Religion Professor Stephen Prothero’s essay on the place of religion in politics exemplifies the muddled terminology that often accompanies state-church separation discussions that I consider in my research. Prothero’s argument also interests me for another reason. In advocating for the benefits of religious literacy, he runs up against a difficult question that rhetoric has considered for centuries.
To address the state-church language first, Prothero enacts a common slippage between the terms government and politics. He begins with an issue well within the category of state-church separation as delineated by the Free Exercise and Establishment Clauses of the First Amendment. Prothero rightly laments a religious organization violating federal law by endorsing a specific candidate. Religious groups can advocate for issues but not candidates. He makes a compelling case that this law draws a distinction without a difference, as advocating for particular issues clearly affiliates a church’s endorsement with one candidate.
The problem in terminology is when Prothero links this legal violation with “religion in politics,” “strict separation” and “church/state questions.” The legal issue is a matter of state-church separation. But “religion in politics” encompasses a far wider array of activities, such as citizens, even elected officials, explaining how their religious beliefs inform their positions on issues of the day.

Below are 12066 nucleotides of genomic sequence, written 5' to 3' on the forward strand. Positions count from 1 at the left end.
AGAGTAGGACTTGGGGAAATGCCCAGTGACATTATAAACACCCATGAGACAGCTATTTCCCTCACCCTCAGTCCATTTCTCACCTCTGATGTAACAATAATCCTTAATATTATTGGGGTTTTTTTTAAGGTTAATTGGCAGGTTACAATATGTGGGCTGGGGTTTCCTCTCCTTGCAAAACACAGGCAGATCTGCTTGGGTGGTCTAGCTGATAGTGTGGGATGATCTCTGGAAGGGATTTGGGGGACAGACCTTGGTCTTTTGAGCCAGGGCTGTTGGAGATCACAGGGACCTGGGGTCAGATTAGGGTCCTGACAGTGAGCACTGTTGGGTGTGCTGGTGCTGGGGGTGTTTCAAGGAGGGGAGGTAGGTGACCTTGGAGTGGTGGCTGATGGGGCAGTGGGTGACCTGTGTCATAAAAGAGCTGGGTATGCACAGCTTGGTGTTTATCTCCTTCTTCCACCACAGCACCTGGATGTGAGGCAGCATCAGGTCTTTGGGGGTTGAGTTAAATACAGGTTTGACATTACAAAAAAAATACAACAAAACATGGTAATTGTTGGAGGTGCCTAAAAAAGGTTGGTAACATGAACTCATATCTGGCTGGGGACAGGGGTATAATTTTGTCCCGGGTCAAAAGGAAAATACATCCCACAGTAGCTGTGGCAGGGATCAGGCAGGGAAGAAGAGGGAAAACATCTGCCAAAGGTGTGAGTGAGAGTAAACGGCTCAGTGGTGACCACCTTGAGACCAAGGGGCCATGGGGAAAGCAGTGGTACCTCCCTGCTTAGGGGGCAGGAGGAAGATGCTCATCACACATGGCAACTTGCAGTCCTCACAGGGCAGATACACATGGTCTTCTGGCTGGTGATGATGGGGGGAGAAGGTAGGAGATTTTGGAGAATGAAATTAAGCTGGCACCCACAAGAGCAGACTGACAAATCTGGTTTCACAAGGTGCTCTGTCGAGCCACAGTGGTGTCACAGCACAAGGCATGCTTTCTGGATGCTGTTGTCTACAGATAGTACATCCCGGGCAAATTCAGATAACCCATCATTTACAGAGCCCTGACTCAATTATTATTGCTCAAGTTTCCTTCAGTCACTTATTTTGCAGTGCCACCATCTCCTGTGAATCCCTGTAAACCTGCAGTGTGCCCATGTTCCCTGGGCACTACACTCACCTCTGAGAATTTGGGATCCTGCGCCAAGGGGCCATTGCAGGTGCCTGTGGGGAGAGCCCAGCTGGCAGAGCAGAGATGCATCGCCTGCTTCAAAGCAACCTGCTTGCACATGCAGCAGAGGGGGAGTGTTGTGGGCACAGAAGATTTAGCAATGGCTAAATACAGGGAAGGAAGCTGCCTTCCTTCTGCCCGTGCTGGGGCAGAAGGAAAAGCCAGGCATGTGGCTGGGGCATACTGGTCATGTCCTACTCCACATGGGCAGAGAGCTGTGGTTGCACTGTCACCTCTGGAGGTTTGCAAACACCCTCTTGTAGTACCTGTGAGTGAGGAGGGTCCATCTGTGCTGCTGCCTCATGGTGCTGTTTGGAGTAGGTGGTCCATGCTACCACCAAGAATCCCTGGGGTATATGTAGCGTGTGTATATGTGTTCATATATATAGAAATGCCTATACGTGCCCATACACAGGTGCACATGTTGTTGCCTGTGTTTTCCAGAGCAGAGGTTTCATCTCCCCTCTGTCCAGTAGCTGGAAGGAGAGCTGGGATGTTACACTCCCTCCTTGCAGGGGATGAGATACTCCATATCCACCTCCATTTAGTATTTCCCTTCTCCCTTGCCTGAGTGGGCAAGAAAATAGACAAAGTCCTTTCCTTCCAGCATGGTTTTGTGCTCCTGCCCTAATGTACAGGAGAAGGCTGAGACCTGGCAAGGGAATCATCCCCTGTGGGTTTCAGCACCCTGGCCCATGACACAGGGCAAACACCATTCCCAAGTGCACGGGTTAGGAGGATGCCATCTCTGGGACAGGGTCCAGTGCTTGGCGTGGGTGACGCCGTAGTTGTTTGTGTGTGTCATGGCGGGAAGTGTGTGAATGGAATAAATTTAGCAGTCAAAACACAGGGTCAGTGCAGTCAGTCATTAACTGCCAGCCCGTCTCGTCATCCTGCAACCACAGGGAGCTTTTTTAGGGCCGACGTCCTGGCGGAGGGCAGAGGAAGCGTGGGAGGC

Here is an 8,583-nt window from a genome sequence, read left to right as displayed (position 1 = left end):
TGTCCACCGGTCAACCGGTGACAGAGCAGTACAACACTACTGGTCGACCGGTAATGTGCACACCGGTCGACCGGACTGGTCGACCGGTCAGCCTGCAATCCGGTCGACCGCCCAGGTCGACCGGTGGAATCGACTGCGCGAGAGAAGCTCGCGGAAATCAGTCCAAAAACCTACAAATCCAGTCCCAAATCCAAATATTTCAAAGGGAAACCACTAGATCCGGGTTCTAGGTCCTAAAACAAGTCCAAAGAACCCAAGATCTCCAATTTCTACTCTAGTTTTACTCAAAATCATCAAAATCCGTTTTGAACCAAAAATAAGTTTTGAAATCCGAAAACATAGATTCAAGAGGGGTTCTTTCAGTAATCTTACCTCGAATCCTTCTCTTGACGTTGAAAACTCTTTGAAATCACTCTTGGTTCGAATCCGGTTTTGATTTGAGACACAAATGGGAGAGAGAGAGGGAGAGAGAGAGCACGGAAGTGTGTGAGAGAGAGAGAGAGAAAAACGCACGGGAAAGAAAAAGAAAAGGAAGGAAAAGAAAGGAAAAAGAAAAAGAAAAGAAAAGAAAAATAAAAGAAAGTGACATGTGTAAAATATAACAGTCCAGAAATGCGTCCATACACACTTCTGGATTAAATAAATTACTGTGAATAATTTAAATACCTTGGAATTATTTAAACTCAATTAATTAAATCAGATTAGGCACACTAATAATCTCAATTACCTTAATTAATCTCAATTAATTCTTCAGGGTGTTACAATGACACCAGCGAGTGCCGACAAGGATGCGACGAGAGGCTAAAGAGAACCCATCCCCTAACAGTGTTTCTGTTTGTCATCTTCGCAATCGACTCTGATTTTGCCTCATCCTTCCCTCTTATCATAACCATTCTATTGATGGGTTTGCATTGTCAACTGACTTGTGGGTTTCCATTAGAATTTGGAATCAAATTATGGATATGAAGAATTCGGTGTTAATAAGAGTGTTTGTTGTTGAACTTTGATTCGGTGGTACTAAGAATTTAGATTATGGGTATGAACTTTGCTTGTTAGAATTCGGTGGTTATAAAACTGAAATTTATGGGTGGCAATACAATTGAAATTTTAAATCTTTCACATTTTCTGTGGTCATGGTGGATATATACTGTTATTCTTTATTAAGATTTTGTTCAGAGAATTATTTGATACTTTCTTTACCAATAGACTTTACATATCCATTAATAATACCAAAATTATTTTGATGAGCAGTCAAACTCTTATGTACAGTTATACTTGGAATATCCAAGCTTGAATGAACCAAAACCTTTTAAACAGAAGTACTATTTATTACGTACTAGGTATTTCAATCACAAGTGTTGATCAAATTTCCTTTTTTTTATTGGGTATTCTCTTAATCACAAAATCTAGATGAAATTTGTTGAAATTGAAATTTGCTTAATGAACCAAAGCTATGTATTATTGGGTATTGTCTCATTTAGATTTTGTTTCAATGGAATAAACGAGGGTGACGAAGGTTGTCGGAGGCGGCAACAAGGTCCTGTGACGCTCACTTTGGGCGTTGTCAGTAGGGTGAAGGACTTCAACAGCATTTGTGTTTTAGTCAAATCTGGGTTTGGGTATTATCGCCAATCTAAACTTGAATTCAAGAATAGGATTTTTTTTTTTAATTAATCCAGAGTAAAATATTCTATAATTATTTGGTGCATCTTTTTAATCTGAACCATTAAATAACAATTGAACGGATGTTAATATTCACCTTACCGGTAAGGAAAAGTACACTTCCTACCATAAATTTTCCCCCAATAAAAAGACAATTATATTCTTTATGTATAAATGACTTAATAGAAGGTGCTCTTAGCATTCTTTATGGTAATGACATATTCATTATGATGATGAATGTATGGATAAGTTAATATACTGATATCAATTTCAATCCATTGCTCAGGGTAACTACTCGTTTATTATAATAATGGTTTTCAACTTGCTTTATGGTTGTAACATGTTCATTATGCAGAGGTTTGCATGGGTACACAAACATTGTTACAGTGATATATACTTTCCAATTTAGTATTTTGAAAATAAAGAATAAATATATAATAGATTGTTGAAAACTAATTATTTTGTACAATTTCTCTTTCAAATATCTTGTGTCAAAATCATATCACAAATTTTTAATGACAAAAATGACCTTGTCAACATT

The Establishment Clause demands that our laws remain neutral with regard to religion. It does not demand that citizens withhold or even moderate their religious viewpoints when discussing those laws. Religious arguments make for difficult debates, as they invoke mutually contradictory absolutes (of course non-religious arguments involve the same risk, though perhaps at a lesser freqency). So, I’m sympathetic to the Rawlsian position that if people wish to argue a position at which they arrive through religious beliefs or other “comprehensive doctrines,” they should then translate into arguments with which all fellow citizens can engage. From a pragmatic position, however, I don’t see such an outcome as likely. Incompatible comprehensive doctrines have always been with us and I suspect they always will be with us. Instead, I hope that citizens would share their viewpoints and arrive at laws that neither favor nor disfavor religious views.
Some activists have portrayed the pursuit of neutrality as hostility toward religion, arguing that those in favor of strong state-church separation are hostile to “religion in the public square.” This is why I’m always dismayed to see arguments that fail to distinguish between matters of state (law) and religion and matters of politics. It opens a space for people like Texas Governor Rick Perry to bemoan an effort to restore neutrality as an attack on one variety of Christianity that restricts their voice in the public, political square. The hostility argument is rhetorically potent, inspiring strong support among those who wish to preserve the unjust state privileging of their religion, but it also undermines a proper understanding of state-church separation questions.